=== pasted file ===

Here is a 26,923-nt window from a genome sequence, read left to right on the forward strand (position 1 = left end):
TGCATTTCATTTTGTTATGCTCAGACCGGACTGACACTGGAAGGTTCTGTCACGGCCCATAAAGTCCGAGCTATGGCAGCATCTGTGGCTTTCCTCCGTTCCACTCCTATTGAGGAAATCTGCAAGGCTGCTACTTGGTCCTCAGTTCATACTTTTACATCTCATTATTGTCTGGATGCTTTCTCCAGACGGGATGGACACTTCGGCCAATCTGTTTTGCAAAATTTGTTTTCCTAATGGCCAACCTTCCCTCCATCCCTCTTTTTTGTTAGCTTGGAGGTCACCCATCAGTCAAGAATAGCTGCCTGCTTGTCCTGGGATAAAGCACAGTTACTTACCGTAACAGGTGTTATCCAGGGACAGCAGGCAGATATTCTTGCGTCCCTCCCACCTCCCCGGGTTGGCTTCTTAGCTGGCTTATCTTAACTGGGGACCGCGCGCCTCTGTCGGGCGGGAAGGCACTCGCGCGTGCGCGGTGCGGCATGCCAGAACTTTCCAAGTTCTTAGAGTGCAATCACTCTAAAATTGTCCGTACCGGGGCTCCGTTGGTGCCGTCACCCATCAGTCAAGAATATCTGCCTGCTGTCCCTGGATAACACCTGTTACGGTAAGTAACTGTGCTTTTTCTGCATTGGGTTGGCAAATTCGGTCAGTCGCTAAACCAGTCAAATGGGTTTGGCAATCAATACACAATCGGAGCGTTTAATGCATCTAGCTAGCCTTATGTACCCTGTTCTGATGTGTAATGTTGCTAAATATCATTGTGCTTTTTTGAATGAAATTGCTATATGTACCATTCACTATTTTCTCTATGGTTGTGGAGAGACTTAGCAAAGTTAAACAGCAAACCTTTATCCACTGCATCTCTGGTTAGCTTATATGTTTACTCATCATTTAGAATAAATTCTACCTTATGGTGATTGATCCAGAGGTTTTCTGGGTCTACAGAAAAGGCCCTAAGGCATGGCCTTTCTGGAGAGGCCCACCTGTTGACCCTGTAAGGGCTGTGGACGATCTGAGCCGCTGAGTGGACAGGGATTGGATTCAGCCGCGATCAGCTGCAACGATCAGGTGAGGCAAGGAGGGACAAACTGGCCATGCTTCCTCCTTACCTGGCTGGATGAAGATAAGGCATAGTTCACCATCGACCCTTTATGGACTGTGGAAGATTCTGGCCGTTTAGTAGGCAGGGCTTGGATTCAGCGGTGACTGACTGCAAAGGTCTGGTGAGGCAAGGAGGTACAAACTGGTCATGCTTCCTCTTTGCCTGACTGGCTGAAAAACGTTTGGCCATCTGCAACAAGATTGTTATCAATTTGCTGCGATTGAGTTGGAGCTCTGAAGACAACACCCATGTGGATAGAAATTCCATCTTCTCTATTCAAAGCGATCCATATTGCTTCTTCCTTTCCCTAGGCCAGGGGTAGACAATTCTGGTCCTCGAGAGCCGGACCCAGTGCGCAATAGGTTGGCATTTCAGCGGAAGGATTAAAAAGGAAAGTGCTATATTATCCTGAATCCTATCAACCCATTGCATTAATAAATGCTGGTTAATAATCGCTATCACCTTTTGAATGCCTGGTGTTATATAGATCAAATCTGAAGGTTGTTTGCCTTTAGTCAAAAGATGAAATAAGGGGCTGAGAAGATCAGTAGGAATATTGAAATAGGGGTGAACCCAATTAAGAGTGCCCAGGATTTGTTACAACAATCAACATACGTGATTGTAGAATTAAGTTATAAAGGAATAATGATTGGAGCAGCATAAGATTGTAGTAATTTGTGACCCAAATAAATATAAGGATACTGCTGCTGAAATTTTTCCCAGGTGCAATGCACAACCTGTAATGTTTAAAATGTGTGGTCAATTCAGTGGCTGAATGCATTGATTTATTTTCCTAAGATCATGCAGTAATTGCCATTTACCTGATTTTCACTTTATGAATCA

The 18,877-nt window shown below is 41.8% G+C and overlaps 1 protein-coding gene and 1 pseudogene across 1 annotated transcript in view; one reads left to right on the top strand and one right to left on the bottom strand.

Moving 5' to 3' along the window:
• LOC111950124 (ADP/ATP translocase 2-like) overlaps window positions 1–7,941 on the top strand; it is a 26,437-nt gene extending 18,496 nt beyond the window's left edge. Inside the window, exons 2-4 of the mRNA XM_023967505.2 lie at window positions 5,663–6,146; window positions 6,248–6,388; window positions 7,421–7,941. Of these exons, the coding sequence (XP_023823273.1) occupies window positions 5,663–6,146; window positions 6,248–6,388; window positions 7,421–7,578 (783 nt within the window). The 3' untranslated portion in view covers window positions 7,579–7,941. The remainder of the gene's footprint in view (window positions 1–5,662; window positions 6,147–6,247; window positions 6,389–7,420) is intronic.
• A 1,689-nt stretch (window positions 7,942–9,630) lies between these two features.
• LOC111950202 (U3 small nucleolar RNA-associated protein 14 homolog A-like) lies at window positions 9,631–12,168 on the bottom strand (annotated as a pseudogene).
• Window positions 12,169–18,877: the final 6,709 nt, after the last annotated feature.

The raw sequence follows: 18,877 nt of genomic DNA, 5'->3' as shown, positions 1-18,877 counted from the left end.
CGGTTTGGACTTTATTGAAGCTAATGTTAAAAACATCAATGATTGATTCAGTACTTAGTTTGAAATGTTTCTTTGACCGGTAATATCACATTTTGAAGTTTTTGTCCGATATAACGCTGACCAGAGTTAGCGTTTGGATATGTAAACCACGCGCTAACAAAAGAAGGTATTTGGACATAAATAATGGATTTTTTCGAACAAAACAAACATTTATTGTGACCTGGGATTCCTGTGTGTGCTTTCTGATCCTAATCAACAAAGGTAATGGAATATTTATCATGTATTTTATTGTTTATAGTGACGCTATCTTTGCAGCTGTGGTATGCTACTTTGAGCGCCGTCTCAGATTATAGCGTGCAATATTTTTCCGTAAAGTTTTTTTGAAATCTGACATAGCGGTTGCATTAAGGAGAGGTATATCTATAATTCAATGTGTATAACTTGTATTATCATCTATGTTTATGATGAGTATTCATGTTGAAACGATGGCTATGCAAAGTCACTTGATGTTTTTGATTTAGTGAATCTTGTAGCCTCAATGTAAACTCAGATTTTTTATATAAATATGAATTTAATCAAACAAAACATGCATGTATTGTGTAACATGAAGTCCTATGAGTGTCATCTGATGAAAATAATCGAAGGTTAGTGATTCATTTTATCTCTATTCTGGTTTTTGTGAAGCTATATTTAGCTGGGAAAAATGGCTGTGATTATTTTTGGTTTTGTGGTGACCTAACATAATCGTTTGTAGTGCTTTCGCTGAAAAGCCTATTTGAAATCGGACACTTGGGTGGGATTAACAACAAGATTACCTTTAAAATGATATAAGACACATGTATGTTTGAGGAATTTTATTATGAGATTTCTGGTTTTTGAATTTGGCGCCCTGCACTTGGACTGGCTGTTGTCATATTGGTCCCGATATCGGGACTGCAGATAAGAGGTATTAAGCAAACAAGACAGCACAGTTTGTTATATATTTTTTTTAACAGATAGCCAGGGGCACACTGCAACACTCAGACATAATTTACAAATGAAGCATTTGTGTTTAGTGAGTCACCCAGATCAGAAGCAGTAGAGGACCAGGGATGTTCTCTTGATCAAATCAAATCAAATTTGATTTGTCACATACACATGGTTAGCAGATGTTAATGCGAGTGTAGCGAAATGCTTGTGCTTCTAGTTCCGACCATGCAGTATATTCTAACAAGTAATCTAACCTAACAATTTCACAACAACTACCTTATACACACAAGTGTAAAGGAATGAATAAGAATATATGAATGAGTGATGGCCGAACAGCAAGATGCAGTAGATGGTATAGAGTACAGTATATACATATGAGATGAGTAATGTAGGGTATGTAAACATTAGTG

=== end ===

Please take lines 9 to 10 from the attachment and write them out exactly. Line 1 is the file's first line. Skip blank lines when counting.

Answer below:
The raw sequence follows: 18,877 nt of genomic DNA, 5'->3' as shown, positions 1-18,877 counted from the left end.
CGGTTTGGACTTTATTGAAGCTAATGTTAAAAACATCAATGATTGATTCAGTACTTAGTTTGAAATGTTTCTTTGACCGGTAATATCACATTTTGAAGTTTTTGTCCGATATAACGCTGACCAGAGTTAGCGTTTGGATATGTAAACCACGCGCTAACAAAAGAAGGTATTTGGACATAAATAATGGATTTTTTCGAACAAAACAAACATTTATTGTGACCTGGGATTCCTGTGTGTGCTTTCTGATCCTAATCAACAAAGGTAATGGAATATTTATCATGTATTTTATTGTTTATAGTGACGCTATCTTTGCAGCTGTGGTATGCTACTTTGAGCGCCGTCTCAGATTATAGCGTGCAATATTTTTCCGTAAAGTTTTTTTGAAATCTGACATAGCGGTTGCATTAAGGAGAGGTATATCTATAATTCAATGTGTATAACTTGTATTATCATCTATGTTTATGATGAGTATTCATGTTGAAACGATGGCTATGCAAAGTCACTTGATGTTTTTGATTTAGTGAATCTTGTAGCCTCAATGTAAACTCAGATTTTTTATATAAATATGAATTTAATCAAACAAAACATGCATGTATTGTGTAACATGAAGTCCTATGAGTGTCATCTGATGAAAATAATCGAAGGTTAGTGATTCATTTTATCTCTATTCTGGTTTTTGTGAAGCTATATTTAGCTGGGAAAAATGGCTGTGATTATTTTTGGTTTTGTGGTGACCTAACATAATCGTTTGTAGTGCTTTCGCTGAAAAGCCTATTTGAAATCGGACACTTGGGTGGGATTAACAACAAGATTACCTTTAAAATGATATAAGACACATGTATGTTTGAGGAATTTTATTATGAGATTTCTGGTTTTTGAATTTGGCGCCCTGCACTTGGACTGGCTGTTGTCATATTGGTCCCGATATCGGGACTGCAGATAAGAGGTATTAAGCAAACAAGACAGCACAGTTTGTTATATATTTTTTTTAACAGATAGCCAGGGGCACACTGCAACACTCAGACATAATTTACAAATGAAGCATTTGTGTTTAGTGAGTCACCCAGATCAGAAGCAGTAGAGGACCAGGGATGTTCTCTTGATCAAATCAAATCAAATTTGATTTGTCACATACACATGGTTAGCAGATGTTAATGCGAGTGTAGCGAAATGCTTGTGCTTCTAGTTCCGACCATGCAGTATATTCTAACAAGTAATCTAACCTAACAATTTCACAACAACTACCTTATACACACAAGTGTAAAGGAATGAATAAGAATATATGAATGAGTGATGGCCGAACAGCAAGATGCAGTAGATGGTATAGAGTACAGTATATACATATGAGATGAGTAATGTAGGGTATGTAAACATTAGTG